I’m quitting crickets!

Lindasjackson

Chameleon Enthusiast
Whole heartedly agree.. that said, I’m trying to figure out how in the hell Beau came down with coccidia in the first place. I have been buying crickets exclusively from Rainbow Mealworms, with the exception of the ONE time I bought pre-packaged crickets from Petco in those plastic containers.

@Lindasjackson, I got a starter colony of pantanal roaches from @jamest0o0 and they’re really easy! I’m not going to lie to you.. They’re big as adults and freaky if you’re not a fan of roaches, but they can be kept in a plastic tote or 10 gal aquarium and you won’t ever have to really even see them. These guys like to burrow in substrate and stay hidden (I‘m currently keeping my colony in coco coir substrate with large hunks of branches for the adults to climb on if they feel like, but they spend a lot of time hiding). They pull food under the substrate like little zombies. You can use a cup or paint scraping spatula to sift out the smaller nymphs If the idea of digging them out with your hand creeps you out. Surinam roaches are also awesome! They stay buried in the same type of substrate. Adult surinams are quite a bit smaller than adult pantanal roaches, and breeding is a girls-only club. They reproduce via parthenogenesis!
**just now seeing you were looking for a diurnal species, I’m not certain that either of the two I mentioned are. Sorry about that!

Needless to say, I am with Linda 100%. As of my and Beau’s recent experience, I am entirely done with crickets. I’ll still be ordering from Rainbow Mealworms, but I’ll only be feeding a variety of roaches, BSFL, fly spikes and silkworms from here on out :/
I’m not necessarily looking for diurnal species of roach, just another kind that can’t climb, fly, or infest my house That would make a good feeder that I can rotate in with the dubia roaches, bsfl, and occasional wax worms and meal worms I give my Guy.
 

PlanetRemulak

Avid Member
With some parasites, it's not always binary, i.e. having them or not having them. It's the load—how many of them do they have, and are they in sufficient numbers to make the host ill.

Some host animals can be carrying low loads of parasites their entire lives with no ill effects.
For example...


I can't say it for a fact without further digging, but it wouldn't surprise me if the same applies to reptiles with coccidia.
I definitely don’t meant to stray from the original topic, but thank you for this. I’ve really been beating myself up over the fact that my chameleon got sick at all.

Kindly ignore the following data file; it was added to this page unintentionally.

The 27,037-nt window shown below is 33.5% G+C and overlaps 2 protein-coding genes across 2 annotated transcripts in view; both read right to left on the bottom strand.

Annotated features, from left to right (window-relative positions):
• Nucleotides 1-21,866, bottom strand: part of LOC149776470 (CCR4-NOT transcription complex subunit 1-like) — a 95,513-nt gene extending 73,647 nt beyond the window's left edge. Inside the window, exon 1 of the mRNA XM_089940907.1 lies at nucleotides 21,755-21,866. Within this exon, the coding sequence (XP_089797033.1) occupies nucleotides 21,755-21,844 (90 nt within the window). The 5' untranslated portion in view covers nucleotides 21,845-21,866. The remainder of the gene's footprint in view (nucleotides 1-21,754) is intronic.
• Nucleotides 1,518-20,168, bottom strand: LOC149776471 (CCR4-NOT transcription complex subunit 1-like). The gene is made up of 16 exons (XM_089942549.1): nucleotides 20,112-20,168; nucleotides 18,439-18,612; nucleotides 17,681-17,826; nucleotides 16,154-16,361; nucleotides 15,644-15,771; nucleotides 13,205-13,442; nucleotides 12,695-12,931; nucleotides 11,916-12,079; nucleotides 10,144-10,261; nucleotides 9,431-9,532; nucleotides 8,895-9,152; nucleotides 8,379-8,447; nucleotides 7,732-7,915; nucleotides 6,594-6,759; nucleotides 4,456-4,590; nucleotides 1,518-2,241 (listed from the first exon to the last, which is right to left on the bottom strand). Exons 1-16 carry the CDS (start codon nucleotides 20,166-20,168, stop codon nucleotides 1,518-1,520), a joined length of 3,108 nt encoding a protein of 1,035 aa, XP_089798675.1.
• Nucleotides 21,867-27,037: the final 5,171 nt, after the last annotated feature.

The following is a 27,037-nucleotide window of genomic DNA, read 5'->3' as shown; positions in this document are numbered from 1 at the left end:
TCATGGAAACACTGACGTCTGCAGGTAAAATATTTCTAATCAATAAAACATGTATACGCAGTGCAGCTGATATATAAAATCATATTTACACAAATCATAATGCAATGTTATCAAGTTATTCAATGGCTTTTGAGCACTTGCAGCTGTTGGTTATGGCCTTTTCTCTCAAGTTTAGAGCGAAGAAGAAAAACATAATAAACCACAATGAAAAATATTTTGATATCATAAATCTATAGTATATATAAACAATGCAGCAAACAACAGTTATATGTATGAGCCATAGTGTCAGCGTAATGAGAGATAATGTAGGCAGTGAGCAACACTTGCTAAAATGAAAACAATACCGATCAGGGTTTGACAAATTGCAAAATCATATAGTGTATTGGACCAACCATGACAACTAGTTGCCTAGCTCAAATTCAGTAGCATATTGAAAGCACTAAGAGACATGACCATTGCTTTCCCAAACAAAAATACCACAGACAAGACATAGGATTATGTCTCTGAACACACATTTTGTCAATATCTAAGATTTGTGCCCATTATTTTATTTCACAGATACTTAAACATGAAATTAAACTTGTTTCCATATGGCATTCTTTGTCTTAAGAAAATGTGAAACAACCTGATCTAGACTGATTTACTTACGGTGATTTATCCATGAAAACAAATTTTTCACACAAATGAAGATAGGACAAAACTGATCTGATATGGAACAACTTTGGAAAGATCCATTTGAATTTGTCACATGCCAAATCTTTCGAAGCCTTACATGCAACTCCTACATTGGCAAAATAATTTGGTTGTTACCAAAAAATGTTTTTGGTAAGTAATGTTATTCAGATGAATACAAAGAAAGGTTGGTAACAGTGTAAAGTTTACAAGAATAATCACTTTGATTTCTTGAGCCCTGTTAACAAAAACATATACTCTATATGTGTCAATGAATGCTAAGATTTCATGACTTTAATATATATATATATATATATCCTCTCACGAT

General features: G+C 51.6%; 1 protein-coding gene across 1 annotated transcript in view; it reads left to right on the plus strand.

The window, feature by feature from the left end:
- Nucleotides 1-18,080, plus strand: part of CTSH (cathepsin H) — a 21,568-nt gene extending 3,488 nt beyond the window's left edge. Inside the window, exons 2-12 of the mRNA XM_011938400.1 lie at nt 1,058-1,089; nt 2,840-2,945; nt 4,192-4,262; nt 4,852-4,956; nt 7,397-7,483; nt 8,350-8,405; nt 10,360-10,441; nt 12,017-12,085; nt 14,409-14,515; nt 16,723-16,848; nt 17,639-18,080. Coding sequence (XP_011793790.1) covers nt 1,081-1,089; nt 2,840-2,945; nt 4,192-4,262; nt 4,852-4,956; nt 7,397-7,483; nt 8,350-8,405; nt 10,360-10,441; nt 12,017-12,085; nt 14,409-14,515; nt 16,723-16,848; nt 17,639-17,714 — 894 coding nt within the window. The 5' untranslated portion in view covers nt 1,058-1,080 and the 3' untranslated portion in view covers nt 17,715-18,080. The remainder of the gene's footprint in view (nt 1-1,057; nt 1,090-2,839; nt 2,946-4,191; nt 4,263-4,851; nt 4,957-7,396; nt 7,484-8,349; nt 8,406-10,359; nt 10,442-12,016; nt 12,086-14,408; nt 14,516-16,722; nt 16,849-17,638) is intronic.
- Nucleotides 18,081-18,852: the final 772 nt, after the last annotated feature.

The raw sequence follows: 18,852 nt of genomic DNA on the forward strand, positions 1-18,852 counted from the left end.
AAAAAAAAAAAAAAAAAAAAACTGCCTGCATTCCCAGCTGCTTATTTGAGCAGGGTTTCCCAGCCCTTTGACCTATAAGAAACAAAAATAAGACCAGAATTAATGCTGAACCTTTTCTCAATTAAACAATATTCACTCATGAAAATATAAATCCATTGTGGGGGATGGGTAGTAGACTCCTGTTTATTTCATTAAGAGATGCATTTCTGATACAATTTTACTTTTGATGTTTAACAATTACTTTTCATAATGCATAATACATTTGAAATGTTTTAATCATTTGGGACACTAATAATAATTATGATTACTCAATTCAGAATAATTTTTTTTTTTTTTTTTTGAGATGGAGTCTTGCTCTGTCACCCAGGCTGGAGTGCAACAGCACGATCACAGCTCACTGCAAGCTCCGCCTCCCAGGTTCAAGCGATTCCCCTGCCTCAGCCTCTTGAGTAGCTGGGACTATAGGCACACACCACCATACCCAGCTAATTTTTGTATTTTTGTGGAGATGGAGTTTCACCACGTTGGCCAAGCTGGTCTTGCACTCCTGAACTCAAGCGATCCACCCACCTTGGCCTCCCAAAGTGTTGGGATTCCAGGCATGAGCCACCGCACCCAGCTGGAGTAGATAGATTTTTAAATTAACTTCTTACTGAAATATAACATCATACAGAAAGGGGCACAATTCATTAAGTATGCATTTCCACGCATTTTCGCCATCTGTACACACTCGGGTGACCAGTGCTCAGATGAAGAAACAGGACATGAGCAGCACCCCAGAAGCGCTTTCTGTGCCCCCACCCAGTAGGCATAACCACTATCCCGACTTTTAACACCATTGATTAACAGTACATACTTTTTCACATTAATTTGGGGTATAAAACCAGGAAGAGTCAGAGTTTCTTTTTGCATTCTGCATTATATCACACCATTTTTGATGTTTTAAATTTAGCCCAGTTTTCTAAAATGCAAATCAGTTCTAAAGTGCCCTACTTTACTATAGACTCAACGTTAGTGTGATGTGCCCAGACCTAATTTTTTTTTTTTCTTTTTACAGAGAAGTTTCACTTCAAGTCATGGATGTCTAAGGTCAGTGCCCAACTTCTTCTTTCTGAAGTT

PlanetRemulak

Avid Member
I don’t even want to take the chance of Eustis getting coccidia! I have OCD and I’d freak out!
No, you don’t. Coming from someone diagnosed with OCD, coccidia is a uniquely awful thing to deal with.

as far as roaches that can’t climb goes, I’m seconding dubia and pantanal roaches!
 
Crickets can't "carry" coccidia unless they have eaten or lived in the feces of an infected chameleon. They are not part of the coccidia life cycle. There are many reasons to get rid of crickets but if they are bought from a clean source that doesn't mix loose crickets back in to their bins then coccidia is not a risk.
So what's wrong with crickets from a trusted source like joshs frogs? I ordered crickets from them and none died for weeks all seemed healthy
 

JacksJill

Moderator
Staff member
Nothing is wrong with them IMO. I'm not crazy about the smell of crickets and I don't believe they should be used as a sole feeder. They are higher in phosphorus but that can be managed with supplements and a variety of other feeder insects. They certainly aren't an essential feeder and roaches are a fine substitute.
 

Lindasjackson

Chameleon Enthusiast
So what's wrong with crickets from a trusted source like joshs frogs? I ordered crickets from them and none died for weeks all seemed healthy
Nothing is wrong with crickets from a trusted source and I got mine from rainbow mealworms. I don’t have a problem getting them in the summer but in the winter they can be affected by the cold temps. My last batch arrived with several dead and the rest died within a week because they were affected by the cold. Rainbow mealworms did nothing wrong. I thought someone here said crickets were carriers of coccidia but I guess I just misunderstood.
 

Klyde O'Scope

Chameleon Enthusiast
I thought someone here said crickets were carriers of coccidia but I guess I just misunderstood.
Crickets (and other feeder insects) certainly can carry coccidia and other parasites; it's a matter of source, hygiene, and exposure. This is why a clean (trusted) source is so important.

https://www.ncbi.nlm.nih.gov/pmc/articles/PMC6613697/

https://en.wikipedia.org/wiki/Coccidia
https://en.wikivet.net/Coccidia_Life_Cycle

1646113861252.png
 
Top Bottom